For most women, this question is more likely to first be ‘who needs feeding’? And usually an implicit ‘not me’ comes through loud and clear — which is a big problem when it comes to our success.
This lack of self-care is innate and our role could be paraphrased as ‘spending ourselves on behalf of our children, or anyone else that we’re responsible for’. We nurture and support in order for others to thrive and survive.
WE INSTINCTIVELY LOOK AFTER OTHERS
When it comes to our careers, looking after others isn’t our job. Even so, we operate in the same manner because it’s instinctive. Children or no children, women are affected by this to a greater or lesser degree. For most, it’s greater.
As New Zealand’s largest female business community, we’ve had thousands of conversations with women focused on their success and we see this time and again.
This also applies to me, as founder. It’s something that, once I became aware of it, required effort to deal with and something that I regularly need to adjust.
WHY IS IT SO HARD?
Consider the conversation about female success perpetuated by the media, whose myopic lens is on the victim-laden threesome of pay equity, the glass ceiling and women on boards. While these are important topics, they only represent a small aspect of our success, and a specific sector of women.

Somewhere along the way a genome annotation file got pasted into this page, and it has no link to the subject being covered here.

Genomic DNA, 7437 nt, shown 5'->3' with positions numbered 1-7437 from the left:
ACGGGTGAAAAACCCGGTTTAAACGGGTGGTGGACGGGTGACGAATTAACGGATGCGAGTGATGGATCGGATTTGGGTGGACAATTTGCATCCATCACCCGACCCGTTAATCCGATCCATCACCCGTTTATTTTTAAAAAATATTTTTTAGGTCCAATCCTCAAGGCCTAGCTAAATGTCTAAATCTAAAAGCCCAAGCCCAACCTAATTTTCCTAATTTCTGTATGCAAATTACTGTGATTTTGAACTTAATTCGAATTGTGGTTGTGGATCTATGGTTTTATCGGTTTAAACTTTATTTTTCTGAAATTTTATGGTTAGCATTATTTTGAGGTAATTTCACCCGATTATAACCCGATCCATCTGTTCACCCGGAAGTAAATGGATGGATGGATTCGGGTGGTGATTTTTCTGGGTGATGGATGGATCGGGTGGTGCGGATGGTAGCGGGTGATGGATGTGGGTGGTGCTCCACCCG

The focus on female success is scant, as the media like to centre their stories around research. So it’s an area that, from the groundswell of our experience, we look forward to supporting the development of.
Left to our own devices as we often are, we do what comes naturally — ignoring ourselves and placing disproportionate attention on others.
WHOSE JOB IS MY DEVELOPMENT?
In large organisations, the responsibility for individual learning and development is assumed by the company and significant budgets are dedicated to this. This is sensible and in their best interests. However, this can create a development dependency where control of one’s own development, growth and destiny is ceded to others.
In the entrepreneurial world, I can guarantee that the last thing to be added for the founder is a budget for development. At the beginning — and in any stage of growth — limited finances mean all funds go to activities that support growth. That’s logical enough, right? The problem with this is that as women, we all too easily give that up completely, and as the business develops any available budget goes to the team’s development.
MAKING A DIFFERENCE